Sadly, there are 70 alcohol-related deaths in the UK every day. This has a devastating impact on the families and friends left behind. In this blog, one mother shares what it was like to lose her son to alcohol addiction.
We lost our son Steven to alcohol addiction on 14 June 2019. He was only 38 years old.
We lived in a small town called Grangemouth in Scotland where Steven had a happy childhood. He was a popular, intelligent boy and loved swimming and football and anything athletic.
Steven started drinking with his friends when he was just 14. He was the tallest in his friendship circle so was always sent into the off-license to buy the alcohol for everyone. They pooled their money together and he was able to purchase a 4l bottle of high strength cider and quarter bottle of vodka without so much as an eyebrow raised.
After that first drunken experience, Steven began to drink every Friday night on the street corner with his friends instead of attending swimming club like we believed he was. He gave up swimming and sports. He started attending under-18 discos, quickly progressing to pubs at the age of 15.
Despite his drinking, Steven managed to get into university – where he indulged in the drinking culture of student life – before landing a great job in advertising sales at a newspaper. The job came with its own drinking culture too; lunch drinks, after-work drinks and then he’d go home to share a bottle of wine with his partner.
Soon Steven was headhunted by another company but it was then that his drinking finally began to impact his work. He lost his new job and then took one which he didn’t enjoy; suddenly he was drinking two bottles of wine and eight cans of lager every evening.
The drinking saw the end of his relationship with his wife after nine years together and those relationships that followed suit never lasted long.
We feel that not enough was done to make sure Steven got help early on or even once his condition worsened. I went to the GP with him in 2013 and asked if there were any options besides attending AA – working his problems through with a group of strangers simply wasn’t working for Steven. The doctor said there was nothing else to offer but in 2018 we found out that it would have been possible for him to be referred to a mental health unit for alcohol abuse at that point and perhaps those five years would have made the difference.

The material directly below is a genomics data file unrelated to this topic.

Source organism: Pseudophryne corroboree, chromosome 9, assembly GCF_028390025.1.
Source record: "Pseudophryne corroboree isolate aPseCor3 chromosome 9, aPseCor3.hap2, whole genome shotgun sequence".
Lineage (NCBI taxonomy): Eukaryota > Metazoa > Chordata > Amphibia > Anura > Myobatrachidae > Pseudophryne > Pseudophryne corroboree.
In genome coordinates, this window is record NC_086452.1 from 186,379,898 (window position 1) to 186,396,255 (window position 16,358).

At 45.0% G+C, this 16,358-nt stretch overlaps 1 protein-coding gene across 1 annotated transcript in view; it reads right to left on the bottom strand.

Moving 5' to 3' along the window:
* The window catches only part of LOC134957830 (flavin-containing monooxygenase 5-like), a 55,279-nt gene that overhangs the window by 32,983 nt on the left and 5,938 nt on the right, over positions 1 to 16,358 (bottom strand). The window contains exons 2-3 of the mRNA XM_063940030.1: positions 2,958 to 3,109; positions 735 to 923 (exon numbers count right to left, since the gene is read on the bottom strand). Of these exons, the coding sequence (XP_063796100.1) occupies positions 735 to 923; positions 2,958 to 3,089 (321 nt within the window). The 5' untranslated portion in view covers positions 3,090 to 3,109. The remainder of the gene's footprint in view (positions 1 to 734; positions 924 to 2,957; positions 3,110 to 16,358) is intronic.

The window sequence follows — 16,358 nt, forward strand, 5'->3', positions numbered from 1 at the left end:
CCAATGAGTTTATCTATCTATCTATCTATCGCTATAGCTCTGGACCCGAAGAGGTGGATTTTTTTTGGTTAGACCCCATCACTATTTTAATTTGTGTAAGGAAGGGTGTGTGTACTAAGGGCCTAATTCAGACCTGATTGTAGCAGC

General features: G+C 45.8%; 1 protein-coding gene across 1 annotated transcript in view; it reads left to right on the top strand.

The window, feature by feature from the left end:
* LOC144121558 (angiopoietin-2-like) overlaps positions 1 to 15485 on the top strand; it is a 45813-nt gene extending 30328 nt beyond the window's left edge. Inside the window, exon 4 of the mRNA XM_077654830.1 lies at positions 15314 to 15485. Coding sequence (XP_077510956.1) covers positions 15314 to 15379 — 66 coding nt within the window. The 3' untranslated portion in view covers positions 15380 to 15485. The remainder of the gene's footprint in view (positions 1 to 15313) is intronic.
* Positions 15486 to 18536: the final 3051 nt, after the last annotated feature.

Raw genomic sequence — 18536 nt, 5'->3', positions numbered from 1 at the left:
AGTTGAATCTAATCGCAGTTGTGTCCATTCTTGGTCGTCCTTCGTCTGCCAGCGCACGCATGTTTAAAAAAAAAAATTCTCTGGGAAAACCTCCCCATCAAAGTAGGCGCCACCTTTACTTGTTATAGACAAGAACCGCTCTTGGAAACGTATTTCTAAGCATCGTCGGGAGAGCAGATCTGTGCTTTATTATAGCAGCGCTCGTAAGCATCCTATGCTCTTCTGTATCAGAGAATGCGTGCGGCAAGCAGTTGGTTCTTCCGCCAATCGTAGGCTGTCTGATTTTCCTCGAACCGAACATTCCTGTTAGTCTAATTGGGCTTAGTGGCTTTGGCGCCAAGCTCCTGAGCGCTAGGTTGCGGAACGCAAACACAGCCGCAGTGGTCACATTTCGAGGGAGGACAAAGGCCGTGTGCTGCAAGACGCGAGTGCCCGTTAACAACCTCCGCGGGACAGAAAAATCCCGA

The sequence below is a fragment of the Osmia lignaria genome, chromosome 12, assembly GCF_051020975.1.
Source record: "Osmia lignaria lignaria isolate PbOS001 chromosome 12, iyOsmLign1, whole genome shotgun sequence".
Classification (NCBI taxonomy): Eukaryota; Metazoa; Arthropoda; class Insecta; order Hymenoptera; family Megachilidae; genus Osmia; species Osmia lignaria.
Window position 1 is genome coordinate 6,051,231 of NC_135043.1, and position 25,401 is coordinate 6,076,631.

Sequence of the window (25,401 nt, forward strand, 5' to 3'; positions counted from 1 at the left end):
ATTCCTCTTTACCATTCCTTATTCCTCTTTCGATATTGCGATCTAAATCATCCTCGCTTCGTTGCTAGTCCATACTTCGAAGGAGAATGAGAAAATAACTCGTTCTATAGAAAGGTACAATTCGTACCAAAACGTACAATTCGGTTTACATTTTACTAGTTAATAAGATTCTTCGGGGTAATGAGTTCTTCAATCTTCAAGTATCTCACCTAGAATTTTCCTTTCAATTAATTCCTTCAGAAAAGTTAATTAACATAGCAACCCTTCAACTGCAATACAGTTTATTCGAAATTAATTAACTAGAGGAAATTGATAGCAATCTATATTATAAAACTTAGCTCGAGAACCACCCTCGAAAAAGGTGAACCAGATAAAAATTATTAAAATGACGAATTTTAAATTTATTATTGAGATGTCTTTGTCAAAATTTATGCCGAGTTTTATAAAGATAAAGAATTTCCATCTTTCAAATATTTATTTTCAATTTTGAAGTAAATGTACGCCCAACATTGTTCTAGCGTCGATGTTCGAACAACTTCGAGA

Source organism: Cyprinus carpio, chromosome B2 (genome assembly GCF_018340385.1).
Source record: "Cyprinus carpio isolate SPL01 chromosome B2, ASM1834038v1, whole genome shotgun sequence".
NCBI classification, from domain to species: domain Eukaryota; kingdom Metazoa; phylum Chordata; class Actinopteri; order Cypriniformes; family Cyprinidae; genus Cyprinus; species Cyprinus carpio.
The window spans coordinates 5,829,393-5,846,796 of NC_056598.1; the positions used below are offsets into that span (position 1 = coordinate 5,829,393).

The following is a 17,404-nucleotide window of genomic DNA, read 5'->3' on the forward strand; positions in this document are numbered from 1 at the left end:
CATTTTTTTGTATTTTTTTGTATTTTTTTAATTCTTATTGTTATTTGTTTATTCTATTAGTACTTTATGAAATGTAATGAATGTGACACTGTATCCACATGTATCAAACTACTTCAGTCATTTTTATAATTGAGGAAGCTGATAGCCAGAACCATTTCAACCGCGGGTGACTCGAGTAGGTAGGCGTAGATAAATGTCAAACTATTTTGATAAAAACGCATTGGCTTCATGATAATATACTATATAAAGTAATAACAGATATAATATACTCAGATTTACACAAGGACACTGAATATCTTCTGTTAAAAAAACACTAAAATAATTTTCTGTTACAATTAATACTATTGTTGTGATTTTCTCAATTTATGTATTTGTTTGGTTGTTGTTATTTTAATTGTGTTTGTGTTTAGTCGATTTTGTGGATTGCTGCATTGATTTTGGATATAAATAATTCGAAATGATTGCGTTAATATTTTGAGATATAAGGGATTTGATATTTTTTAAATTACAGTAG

Steven couldn’t stop drinking and suffered with terrible illnesses, pancreatitis, alcoholic hepatitis and liver failure. He had developed a taste for gin and was drinking a litre a day. He ended up being hospitalised 20 times in the space of two years – and still wanted a drink.
The last five weeks before his death were horrendous. A consultant told him he had a 50/50 chance of survival but if the steroids didn’t work after a week he would stop them. He wouldn’t be offered a liver transplant if his kidneys failed, he wouldn’t be offered dialysis and if his heart stopped he would not be resuscitated. Needless to say, the steroids didn’t work.
Four weeks later the consultant said he could see Steven was deteriorating as he was filling up with fluid which meant his liver and kidneys had failed and there was nothing else that they could do for him. Steven shut his eyes and didn’t communicate with us for the last days of his life. He died a dreadful death.
We would hate other families to go through what we went through. The stigma of alcohol disorders must be wiped away so that those suffering feel empowered to get help sooner and, when they do, securing the support they need should be made much simpler. Alcohol harm didn’t just take away our son but has left a lasting scar on our family forever.
Written by Betty Perrers
If you need support or information about bereavement and grief, we have listed some other organisations below who might be able to help you.
The UK’s signposting website for the bereaved. They can help you find bereavement services and counselling in your area.
Bereaved through Alcohol and Drugs (BEAD)
Information and support for anyone bereaved through drug or alcohol use.
Cruse provide practical information, advice and signposting on the many issues and procedures that face us after the death of someone close. They have a telephone helpline (0808 808 1677) and webchat on their website.
Charity run by the bereaved, helping all those suffering grief in the UK. Find support services and information on their website.
Scottish Families Affected by Alcohol and Drugs
Scottish Families Affected by Alcohol and Drugs is a national charity that supports anyone concerned about someone else’s alcohol or drug use in Scotland, including bereavement support. They have a telephone helpline (08080 10 10 11) and webchat on their website.
If you are worried about your own or someone else’s drinking, there is help available.
Drinkline is the national alcohol helpline. Calls are free and confidential. Call 0300 123 1110 (weekdays 9.00am to 8.00pm, weekends 11.00am to 4.00pm).
More information about organisations which offer help and support can be found on our support page.
This blog was published with the permission of the author. The views expressed are solely the author’s own and do not necessarily represent the views of the Alcohol Health Alliance or its members.